7. Similar moves are made (but without any commitment to a narrow/wide distinction) in Bilgrami 1992 and Lormand 1996.
8. See McDowell 1986, Bilgrami 1992.
9. See Fodor and LePore 1992, especially pp. 17-22.
10. Of course beliefs and grades work in very different ways, and while grading is a good example of a many-to-one function from which some useful parallels can be drawn, one shouldn't push the analogy too far.
11. The latter approach would amount to equating moderate holism with a type of molecularism. For such a use of "moderate holism," see Guttenplan 1994.
12. See, for instance, Block 1986, Field 1977, Harman 1973, and Sellars 1974. A similar type of holistic theory that may entail a commitment to the instability thesis is Churchland's State-Space Semantics. (See Churchland 1979, 1986.)
13. Quine 1951, p.42. Many writers in this tradition (most notably Davidson and Quine) have, admittedly, flirted with the instability thesis, but in spite of these flirtations, their actual case for holism can be separated from it.
14. Wilson 1959.
15. Of course, certain beliefs will be (with respect to each word) more heavily weighted than others (just as exams are more heavily weighted than quizzes), but (pace the molecularist) one should not think that these heavily weighted elements are the only things that contribute to meaning. Only some beliefs may have an immediate effect on meaning, but enough changes to the comparatively unimportant beliefs can occasionally change what is meant as well.
16. I attempt to do so in Jackman 1999.
17. Indeed, some of these 'implicit' commitments may not even be best described as beliefs (see Jackman 1996, 1999).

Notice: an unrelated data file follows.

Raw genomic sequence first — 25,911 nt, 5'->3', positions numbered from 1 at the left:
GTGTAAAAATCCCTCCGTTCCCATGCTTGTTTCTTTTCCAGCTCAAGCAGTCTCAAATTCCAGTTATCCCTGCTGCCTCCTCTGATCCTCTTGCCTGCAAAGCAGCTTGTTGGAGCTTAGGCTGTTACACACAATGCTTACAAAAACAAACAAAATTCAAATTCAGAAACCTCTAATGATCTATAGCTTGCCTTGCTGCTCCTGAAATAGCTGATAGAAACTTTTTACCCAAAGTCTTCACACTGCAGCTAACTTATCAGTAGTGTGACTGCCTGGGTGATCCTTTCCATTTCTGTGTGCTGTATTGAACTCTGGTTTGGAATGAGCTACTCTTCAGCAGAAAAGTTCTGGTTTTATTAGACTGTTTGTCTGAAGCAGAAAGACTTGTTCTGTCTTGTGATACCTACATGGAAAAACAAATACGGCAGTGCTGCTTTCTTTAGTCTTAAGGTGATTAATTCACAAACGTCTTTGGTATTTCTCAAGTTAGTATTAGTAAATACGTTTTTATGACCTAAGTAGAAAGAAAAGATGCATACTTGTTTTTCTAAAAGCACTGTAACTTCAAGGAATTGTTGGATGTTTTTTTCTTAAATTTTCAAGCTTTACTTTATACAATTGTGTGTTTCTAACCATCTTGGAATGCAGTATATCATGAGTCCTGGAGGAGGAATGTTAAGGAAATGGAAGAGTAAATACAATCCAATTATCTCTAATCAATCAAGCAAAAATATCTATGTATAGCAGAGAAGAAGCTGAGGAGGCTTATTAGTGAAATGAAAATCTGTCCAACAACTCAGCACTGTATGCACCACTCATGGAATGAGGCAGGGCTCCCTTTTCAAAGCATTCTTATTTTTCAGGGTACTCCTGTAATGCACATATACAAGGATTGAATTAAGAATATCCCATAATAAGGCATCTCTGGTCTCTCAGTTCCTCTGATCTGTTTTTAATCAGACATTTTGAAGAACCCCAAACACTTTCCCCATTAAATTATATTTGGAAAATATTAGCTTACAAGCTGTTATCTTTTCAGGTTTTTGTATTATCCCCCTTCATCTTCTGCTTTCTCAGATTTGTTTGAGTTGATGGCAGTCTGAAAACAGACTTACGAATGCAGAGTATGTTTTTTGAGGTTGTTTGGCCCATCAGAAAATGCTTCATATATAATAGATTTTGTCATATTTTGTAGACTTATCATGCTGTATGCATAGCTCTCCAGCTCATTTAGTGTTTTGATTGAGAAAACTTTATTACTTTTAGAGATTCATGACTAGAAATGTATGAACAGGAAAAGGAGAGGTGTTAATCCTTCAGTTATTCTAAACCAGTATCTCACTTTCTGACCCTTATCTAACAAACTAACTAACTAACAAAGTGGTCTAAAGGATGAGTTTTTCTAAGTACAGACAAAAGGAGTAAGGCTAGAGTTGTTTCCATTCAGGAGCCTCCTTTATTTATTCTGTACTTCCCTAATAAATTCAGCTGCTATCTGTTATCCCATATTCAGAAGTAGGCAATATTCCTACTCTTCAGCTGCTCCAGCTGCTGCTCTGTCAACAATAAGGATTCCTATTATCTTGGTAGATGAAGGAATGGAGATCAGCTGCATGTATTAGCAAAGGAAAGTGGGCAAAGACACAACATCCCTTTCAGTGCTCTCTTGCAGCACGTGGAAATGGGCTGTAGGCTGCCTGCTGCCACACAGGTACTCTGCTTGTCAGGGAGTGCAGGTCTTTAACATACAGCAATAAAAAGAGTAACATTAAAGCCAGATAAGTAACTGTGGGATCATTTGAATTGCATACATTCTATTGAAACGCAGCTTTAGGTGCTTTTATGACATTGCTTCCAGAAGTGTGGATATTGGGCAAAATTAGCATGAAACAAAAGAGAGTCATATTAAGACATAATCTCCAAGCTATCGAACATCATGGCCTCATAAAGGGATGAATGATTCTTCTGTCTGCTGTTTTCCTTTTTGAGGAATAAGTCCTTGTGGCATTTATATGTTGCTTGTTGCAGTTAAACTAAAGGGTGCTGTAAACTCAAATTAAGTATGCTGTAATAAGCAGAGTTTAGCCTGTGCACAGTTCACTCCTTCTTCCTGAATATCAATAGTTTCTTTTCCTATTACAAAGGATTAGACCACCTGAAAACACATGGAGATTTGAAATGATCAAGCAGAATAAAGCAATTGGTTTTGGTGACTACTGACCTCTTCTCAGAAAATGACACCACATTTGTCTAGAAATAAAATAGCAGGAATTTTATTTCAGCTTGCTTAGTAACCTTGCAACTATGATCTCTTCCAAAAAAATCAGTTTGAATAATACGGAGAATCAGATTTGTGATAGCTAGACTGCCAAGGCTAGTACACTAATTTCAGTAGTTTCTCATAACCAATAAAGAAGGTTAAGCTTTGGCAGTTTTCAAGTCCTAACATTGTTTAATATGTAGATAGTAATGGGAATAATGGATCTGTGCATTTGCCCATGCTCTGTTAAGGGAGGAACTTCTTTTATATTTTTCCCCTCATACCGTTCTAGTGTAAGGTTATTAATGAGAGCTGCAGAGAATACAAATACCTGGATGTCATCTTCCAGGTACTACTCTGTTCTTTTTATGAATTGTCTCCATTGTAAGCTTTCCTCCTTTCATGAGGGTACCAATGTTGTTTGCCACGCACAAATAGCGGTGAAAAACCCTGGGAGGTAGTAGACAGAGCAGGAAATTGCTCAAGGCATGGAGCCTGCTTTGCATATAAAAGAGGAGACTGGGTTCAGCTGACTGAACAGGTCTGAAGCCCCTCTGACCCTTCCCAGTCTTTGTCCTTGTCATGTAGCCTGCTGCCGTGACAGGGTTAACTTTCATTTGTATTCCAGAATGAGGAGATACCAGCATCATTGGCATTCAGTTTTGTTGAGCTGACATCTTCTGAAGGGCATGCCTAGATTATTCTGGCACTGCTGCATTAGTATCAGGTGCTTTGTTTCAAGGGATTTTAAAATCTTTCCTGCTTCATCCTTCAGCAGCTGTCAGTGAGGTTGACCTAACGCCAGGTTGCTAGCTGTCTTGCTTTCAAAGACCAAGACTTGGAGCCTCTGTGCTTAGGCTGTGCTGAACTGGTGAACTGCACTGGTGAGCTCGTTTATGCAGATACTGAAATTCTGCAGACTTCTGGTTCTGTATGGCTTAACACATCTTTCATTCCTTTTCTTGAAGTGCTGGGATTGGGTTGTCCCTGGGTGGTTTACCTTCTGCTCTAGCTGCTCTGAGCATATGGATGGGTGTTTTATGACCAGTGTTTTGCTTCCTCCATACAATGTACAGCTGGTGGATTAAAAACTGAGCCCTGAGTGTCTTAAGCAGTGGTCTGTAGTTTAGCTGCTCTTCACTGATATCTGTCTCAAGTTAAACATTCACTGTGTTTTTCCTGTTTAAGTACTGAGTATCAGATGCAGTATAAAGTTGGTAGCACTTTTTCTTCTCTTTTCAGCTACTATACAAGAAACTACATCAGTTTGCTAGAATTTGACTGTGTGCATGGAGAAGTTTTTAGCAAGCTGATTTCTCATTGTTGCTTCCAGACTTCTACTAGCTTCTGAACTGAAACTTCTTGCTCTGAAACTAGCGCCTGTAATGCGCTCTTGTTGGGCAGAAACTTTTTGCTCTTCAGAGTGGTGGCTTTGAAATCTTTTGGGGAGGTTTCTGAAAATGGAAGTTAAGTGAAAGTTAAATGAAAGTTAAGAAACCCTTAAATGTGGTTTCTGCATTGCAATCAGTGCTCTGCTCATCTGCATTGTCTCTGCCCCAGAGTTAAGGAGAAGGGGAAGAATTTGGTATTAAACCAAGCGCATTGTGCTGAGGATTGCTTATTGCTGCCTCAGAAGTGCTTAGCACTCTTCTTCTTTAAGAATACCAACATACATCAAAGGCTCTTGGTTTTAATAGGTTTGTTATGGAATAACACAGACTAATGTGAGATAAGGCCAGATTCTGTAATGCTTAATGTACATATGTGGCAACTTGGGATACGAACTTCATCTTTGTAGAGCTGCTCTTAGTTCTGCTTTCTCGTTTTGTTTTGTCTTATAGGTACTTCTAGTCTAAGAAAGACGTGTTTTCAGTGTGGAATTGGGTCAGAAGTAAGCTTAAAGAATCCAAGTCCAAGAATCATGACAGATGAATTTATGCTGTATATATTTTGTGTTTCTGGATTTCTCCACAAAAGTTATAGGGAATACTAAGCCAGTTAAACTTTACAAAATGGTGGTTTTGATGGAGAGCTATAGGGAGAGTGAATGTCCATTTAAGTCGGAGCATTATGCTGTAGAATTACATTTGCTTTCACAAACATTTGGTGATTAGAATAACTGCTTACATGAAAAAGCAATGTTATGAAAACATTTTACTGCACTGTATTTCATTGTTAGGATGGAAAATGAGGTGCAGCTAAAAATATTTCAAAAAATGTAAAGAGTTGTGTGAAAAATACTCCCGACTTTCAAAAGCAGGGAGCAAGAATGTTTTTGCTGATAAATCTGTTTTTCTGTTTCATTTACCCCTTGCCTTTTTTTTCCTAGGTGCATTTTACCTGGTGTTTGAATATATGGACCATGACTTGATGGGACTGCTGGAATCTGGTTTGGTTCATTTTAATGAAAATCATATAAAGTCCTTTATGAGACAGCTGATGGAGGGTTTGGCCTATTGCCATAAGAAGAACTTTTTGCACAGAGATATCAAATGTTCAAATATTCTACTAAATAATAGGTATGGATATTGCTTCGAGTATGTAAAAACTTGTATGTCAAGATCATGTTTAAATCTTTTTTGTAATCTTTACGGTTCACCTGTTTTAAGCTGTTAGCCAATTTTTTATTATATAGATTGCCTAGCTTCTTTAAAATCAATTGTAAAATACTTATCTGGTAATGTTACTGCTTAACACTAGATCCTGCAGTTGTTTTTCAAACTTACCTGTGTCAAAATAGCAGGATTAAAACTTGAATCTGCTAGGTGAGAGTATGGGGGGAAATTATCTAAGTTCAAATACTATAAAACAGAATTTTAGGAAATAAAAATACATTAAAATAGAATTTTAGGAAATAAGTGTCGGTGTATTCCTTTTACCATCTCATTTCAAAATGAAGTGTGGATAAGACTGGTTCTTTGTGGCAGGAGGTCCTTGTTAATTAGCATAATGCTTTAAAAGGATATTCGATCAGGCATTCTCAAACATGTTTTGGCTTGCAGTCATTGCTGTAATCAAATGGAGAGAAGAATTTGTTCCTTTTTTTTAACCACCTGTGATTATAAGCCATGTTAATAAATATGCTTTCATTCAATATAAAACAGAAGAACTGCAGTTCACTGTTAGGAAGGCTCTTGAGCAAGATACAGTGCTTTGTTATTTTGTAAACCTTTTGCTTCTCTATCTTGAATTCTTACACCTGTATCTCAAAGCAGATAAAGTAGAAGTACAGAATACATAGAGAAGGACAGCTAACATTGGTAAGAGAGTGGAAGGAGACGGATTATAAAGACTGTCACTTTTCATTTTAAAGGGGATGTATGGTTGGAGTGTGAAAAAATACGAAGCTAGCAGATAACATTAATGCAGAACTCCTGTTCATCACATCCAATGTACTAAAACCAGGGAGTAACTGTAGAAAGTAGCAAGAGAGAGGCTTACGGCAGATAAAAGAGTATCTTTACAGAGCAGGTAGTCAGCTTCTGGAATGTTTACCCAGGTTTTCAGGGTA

18. Such cases are, once again, discussed in considerably more detail in Jackman 1999.
19. That is to say, the fact that the function is many-to-one in no way requires that the inputs be 'similar' in the sense that Fodor takes to be problematic. The 'conceptions' people associate with a word could be radically different and still be satisfied by the same objects.
20. Still, one should not assume that the lack of immediate effect on meaning produced by such belief changes entails that those beliefs didn't contribute to what was meant. Such an assumption would be no more justified than assuming that the lack of immediate affect on one's final grade produced by some quiz score changes entailed that those quizzes did not contribute to the final grade.
21. The sort of account suggested above is, however, defended in Jackman 1996.
22. Furthermore, given that the beliefs that make up the conceptions also determine the referents, one need not worry about "the nasty question: What keeps the two notions of content stuck together?" that Fodor and LePore claim cannot be answered by traditional 'two factor' accounts (Fodor and LePore 1992, p. 170). For a suggestion that traditional accounts such as Block's also have an answer to Fodor and LePore's challenge, see Bilgrami 1998.
23. Fodor and LePore 1992, pp. 17-22.